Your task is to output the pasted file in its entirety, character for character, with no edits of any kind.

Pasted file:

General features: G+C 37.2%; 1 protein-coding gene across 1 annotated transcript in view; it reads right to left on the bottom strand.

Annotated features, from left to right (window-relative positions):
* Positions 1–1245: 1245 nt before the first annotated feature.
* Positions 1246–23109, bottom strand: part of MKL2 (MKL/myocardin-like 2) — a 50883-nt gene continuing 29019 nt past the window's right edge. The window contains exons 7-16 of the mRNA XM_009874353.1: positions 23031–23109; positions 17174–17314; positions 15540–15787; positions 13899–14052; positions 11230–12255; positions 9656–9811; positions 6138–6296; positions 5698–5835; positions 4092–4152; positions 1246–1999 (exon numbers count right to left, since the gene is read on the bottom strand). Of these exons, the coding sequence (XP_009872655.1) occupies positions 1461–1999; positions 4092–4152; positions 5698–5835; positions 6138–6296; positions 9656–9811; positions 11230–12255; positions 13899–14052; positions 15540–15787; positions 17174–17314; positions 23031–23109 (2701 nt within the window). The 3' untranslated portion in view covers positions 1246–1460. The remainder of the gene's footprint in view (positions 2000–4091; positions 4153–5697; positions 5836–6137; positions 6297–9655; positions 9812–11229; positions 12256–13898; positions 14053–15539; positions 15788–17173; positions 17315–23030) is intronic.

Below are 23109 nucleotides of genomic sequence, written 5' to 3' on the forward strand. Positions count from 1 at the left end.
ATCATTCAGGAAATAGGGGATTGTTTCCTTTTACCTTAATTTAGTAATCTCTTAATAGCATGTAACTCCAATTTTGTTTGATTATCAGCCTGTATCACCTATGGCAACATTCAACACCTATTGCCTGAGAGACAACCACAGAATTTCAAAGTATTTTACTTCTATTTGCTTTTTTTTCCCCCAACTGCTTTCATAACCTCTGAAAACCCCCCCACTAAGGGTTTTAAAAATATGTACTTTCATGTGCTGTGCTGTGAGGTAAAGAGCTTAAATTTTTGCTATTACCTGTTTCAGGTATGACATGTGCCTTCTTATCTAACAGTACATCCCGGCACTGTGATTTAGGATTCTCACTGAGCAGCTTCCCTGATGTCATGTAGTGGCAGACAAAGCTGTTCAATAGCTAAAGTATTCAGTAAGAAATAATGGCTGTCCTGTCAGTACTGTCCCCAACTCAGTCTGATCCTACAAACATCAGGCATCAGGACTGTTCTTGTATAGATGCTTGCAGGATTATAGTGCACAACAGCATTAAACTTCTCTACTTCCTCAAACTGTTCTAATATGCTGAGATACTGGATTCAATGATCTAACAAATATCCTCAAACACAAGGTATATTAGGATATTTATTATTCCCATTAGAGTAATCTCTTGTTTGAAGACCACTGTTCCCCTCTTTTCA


General features: G+C 37.2%; 1 protein-coding gene across 1 annotated transcript in view; it reads right to left on the bottom strand.

Annotated features, from left to right (window-relative positions):
* Positions 1–1245: 1245 nt before the first annotated feature.
* Positions 1246–23109, bottom strand: part of MKL2 (MKL/myocardin-like 2) — a 50883-nt gene continuing 29019 nt past the window's right edge. The window contains exons 7-16 of the mRNA XM_009874353.1: positions 23031–23109; positions 17174–17314; positions 15540–15787; positions 13899–14052; positions 11230–12255; positions 9656–9811; positions 6138–6296; positions 5698–5835; positions 4092–4152; positions 1246–1999 (exon numbers count right to left, since the gene is read on the bottom strand). Of these exons, the coding sequence (XP_009872655.1) occupies positions 1461–1999; positions 4092–4152; positions 5698–5835; positions 6138–6296; positions 9656–9811; positions 11230–12255; positions 13899–14052; positions 15540–15787; positions 17174–17314; positions 23031–23109 (2701 nt within the window). The 3' untranslated portion in view covers positions 1246–1460. The remainder of the gene's footprint in view (positions 2000–4091; positions 4153–5697; positions 5836–6137; positions 6297–9655; positions 9812–11229; positions 12256–13898; positions 14053–15539; positions 15788–17173; positions 17315–23030) is intronic.

Below are 23109 nucleotides of genomic sequence, written 5' to 3' on the forward strand. Positions count from 1 at the left end.
ATCATTCAGGAAATAGGGGATTGTTTCCTTTTACCTTAATTTAGTAATCTCTTAATAGCATGTAACTCCAATTTTGTTTGATTATCAGCCTGTATCACCTATGGCAACATTCAACACCTATTGCCTGAGAGACAACCACAGAATTTCAAAGTATTTTACTTCTATTTGCTTTTTTTTCCCCCAACTGCTTTCATAACCTCTGAAAACCCCCCCACTAAGGGTTTTAAAAATATGTACTTTCATGTGCTGTGCTGTGAGGTAAAGAGCTTAAATTTTTGCTATTACCTGTTTCAGGTATGACATGTGCCTTCTTATCTAACAGTACATCCCGGCACTGTGATTTAGGATTCTCACTGAGCAGCTTCCCTGATGTCATGTAGTGGCAGACAAAGCTGTTCAATAGCTAAAGTATTCAGTAAGAAATAATGGCTGTCCTGTCAGTACTGTCCCCAACTCAGTCTGATCCTACAAACATCAGGCATCAGGACTGTTCTTGTATAGATGCTTGCAGGATTATAGTGCACAACAGCATTAAACTTCTCTACTTCCTCAAACTGTTCTAATATGCTGAGATACTGGATTCAATGATCTAACAAATATCCTCAAACACAAGGTATATTAGGATATTTATTATTCCCATTAGAGTAATCTCTTGTTTGAAGACCACTGTTCCCCTCTTTTCA